logFC regression with fixelcfestats

fba

#1

Hey MRtrixperts,

I’ve ran a simple age regression analysis in the FBA pipeline with a contrast that looks like:

0 1

and a design matrix that looks something like

1 26.34
1 3.34
1 3.34
1 -10.65
1 -12.65

To present the information it would be useful to have a change in FDC/FD/FC per year/decade.
I assume for FD & FDC if you take beta1.mif and multiply by 100 this would give change per year per fixel.

mrcalc beta1.mif 100 -mult chg_per_year.mif

my question is though, since logFC is used instead of FC, how would you calculate the change per year of FC?
If my assumptions are correct then beta1 would be equal to log(FC)/age, and taking the exponential of beta1 would yield FC*e^(1/age).

Is there a way to do this? Are my assumptions correct?

Thanks for all the help

Matt


#2

Hi Matt,

MRtrixperts

Terminology adopted. :stuck_out_tongue:

I assume for FD & FDC if you take beta1.mif and multiply by 100 this would give change per year per fixel.

This depends on the values that have been placed into the design matrix. If these values are in years (de-meaned), then the corresponding beta value represents the regressed change in your quantitative value per year. Hence there would be no need for any multiplicative scaling.

since logFC is used instead of FC, how would you calculate the change per year of FC?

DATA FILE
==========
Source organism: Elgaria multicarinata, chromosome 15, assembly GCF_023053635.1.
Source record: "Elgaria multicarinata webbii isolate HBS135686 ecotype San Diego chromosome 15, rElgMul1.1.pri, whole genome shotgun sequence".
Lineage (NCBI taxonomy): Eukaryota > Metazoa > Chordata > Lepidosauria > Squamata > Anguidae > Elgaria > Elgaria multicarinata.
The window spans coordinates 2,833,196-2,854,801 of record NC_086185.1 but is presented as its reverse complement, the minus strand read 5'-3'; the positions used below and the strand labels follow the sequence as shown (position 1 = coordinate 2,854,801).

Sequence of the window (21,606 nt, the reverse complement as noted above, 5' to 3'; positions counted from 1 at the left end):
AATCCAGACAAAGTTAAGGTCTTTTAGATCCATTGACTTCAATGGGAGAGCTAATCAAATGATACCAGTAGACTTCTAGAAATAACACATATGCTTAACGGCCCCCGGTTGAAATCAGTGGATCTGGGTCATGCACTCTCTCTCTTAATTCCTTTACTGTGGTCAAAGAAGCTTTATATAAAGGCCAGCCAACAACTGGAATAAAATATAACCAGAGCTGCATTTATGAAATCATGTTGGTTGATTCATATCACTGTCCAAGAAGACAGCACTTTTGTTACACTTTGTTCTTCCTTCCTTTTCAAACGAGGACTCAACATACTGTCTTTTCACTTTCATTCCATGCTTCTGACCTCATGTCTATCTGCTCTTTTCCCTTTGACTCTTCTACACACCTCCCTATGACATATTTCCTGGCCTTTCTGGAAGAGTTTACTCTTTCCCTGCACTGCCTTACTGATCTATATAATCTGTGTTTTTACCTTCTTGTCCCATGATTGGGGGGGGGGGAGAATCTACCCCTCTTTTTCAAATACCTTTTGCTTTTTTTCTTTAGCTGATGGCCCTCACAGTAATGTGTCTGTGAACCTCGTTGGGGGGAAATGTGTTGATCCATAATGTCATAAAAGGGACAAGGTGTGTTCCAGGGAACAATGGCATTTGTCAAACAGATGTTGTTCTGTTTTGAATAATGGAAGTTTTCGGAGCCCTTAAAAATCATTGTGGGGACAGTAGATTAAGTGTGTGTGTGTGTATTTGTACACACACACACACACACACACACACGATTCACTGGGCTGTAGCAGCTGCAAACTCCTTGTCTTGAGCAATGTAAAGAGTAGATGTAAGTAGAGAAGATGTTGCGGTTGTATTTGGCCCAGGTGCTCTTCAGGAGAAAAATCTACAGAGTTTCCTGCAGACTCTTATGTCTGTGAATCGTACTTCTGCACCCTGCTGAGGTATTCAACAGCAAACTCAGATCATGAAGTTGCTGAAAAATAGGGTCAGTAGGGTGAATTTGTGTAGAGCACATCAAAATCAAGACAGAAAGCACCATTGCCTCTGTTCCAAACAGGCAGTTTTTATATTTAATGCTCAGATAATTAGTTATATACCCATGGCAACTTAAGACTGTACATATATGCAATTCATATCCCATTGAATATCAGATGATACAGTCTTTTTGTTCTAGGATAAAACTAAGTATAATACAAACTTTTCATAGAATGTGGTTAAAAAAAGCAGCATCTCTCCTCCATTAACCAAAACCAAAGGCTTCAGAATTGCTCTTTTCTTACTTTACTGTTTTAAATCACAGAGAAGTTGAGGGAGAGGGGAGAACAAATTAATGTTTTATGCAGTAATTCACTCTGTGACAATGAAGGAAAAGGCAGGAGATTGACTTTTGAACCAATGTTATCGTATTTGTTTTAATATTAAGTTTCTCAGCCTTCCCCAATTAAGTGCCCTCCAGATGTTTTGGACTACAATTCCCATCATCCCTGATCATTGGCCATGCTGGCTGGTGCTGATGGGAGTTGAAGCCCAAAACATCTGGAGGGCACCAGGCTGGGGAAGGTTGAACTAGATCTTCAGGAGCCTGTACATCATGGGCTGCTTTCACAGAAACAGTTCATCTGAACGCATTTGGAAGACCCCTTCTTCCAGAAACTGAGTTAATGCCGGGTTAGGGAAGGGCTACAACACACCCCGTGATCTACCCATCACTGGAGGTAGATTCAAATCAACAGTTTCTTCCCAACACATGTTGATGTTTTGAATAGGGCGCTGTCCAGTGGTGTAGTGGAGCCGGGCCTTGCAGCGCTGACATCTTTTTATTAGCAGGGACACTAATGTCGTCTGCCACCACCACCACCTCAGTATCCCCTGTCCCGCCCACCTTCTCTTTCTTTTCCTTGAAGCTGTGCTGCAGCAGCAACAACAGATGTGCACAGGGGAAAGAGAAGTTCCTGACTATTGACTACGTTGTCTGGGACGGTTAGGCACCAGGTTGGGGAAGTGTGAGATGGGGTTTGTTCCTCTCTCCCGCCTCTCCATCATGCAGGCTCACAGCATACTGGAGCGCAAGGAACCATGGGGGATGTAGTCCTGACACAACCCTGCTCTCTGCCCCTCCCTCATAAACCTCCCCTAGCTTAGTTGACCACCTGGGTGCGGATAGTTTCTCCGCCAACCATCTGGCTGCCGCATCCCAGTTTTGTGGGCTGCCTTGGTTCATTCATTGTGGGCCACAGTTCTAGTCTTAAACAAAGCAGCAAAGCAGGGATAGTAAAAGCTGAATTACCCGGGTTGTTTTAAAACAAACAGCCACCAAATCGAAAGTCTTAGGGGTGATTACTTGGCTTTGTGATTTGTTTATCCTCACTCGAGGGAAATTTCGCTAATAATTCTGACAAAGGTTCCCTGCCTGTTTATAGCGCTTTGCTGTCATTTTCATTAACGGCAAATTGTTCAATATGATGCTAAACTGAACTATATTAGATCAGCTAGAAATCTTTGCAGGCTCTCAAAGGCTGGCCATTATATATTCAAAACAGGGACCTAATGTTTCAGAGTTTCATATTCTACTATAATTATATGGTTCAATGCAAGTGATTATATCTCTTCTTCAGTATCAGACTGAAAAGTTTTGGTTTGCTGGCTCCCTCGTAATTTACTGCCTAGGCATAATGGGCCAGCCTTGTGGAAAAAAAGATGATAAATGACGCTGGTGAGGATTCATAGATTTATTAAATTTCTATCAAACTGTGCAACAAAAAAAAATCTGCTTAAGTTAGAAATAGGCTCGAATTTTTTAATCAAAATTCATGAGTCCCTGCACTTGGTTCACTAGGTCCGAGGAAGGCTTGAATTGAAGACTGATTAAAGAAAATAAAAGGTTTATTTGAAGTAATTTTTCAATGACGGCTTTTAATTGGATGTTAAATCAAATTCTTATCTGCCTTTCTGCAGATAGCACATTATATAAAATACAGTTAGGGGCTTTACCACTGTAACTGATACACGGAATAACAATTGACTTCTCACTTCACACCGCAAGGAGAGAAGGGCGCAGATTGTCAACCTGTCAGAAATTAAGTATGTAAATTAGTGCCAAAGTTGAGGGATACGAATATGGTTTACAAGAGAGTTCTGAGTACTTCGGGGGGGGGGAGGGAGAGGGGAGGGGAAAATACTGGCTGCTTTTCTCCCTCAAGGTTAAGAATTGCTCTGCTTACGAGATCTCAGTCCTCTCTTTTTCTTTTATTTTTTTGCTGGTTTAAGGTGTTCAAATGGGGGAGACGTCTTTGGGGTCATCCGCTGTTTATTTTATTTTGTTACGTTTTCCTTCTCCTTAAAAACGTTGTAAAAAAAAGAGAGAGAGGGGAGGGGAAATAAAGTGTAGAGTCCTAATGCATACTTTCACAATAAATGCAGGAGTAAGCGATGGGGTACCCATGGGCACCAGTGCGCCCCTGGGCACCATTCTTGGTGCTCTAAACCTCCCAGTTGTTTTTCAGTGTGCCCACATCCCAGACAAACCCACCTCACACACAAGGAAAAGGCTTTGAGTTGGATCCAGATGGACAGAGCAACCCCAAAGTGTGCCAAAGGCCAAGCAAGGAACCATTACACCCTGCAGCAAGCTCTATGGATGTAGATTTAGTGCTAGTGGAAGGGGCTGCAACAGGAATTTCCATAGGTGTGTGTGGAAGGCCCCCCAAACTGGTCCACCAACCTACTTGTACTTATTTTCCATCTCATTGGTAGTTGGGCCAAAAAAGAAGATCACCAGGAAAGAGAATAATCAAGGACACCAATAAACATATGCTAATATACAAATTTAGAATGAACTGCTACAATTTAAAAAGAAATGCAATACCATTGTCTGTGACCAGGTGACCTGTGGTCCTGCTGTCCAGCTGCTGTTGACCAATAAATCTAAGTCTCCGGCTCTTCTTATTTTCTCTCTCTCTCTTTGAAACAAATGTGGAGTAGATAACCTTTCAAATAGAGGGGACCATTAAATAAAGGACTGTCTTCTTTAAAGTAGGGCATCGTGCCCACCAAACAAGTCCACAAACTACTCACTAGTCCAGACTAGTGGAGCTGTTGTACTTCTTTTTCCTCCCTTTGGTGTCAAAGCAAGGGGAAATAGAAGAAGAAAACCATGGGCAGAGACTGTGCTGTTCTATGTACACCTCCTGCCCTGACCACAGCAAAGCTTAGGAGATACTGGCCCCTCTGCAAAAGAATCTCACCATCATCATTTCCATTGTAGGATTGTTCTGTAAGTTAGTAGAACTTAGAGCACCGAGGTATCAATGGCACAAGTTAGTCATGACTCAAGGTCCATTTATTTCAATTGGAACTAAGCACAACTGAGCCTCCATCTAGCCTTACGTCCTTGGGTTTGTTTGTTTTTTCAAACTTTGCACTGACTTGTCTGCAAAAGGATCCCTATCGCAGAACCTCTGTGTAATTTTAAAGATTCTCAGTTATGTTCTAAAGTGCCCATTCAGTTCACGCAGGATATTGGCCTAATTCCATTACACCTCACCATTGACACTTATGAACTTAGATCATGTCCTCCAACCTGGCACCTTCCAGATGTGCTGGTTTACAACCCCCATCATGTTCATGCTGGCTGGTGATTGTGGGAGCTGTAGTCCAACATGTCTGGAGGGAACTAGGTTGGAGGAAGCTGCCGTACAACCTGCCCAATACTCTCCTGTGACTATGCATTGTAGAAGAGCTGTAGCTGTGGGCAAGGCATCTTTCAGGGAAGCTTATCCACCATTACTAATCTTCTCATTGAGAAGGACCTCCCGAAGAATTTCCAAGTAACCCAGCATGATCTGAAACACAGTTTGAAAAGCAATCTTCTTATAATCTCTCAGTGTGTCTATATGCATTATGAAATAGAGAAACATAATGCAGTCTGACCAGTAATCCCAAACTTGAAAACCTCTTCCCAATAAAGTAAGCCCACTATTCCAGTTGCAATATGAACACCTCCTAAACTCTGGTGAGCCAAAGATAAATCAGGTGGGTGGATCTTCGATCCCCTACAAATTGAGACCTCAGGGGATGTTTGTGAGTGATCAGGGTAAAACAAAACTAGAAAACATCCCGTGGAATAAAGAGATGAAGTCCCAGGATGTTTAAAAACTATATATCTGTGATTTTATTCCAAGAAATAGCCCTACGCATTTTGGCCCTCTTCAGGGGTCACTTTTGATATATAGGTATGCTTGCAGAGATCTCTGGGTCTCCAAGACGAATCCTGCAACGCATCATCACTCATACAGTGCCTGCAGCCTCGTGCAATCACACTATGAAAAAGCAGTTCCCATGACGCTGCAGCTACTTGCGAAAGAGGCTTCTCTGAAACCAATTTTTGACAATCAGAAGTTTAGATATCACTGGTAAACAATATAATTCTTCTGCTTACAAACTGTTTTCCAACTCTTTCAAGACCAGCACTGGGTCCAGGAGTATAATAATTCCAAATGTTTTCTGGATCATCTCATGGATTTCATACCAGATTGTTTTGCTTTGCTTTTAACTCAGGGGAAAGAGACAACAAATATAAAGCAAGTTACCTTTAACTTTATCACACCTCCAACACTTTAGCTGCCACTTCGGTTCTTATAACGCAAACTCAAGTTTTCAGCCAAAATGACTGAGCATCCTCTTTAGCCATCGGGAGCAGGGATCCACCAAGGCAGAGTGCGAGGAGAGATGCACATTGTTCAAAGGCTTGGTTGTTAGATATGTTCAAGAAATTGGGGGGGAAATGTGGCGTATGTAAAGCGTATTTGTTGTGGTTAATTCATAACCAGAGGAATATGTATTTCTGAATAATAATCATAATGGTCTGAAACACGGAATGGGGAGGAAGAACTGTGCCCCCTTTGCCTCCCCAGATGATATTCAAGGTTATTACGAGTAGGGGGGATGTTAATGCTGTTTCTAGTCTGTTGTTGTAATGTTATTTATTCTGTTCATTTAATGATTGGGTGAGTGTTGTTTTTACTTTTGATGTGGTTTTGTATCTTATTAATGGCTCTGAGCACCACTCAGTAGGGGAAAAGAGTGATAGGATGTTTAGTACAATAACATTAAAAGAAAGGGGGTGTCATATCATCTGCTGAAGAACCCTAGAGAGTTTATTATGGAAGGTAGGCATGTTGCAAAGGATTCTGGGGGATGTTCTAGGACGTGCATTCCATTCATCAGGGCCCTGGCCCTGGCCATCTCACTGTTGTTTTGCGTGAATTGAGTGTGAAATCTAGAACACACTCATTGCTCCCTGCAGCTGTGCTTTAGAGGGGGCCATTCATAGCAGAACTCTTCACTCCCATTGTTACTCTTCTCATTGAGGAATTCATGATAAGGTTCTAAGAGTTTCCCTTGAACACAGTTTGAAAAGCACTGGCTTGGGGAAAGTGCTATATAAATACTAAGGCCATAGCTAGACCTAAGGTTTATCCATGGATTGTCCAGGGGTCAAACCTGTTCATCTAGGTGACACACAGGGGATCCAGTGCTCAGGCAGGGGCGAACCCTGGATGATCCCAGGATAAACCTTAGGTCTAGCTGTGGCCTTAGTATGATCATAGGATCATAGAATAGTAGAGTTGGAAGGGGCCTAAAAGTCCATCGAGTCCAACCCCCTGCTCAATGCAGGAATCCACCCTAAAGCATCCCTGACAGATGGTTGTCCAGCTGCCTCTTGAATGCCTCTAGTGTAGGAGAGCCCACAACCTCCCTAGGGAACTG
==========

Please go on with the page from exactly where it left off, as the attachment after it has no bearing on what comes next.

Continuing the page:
You’re correct that beta1 will encode the change in log(FC) per year. If the quantity you want to report is the change in FC per year, then the conversion you require is that between log(FC) and FC. Assuming there’s no global drift in population template generation, the mean value of FC across all participants should be 1.0, and the mean value of log(FC) across participants should be 0.0. Moreover, since the derivative of log(x) at x=1 is unity, any infintessimal change in log(FC) at log(FC)=0.0 will be directly echoed in FC. So my instinct is to report the value of beta1 as the change in FC per year, without any algebraic manipulation to account for the fact that the calculations were in fact performed on log(FC).

Anyone is free to correct me on this though… There are more complex experimental designs where this approach is not entirely appropriate, but for this relatively simple case this is what makes sense to me.

Rob


#3

Hi Rob,

Thank you for your reply! This is certainly enough justification for me, and makes sense.

Cheers

Matt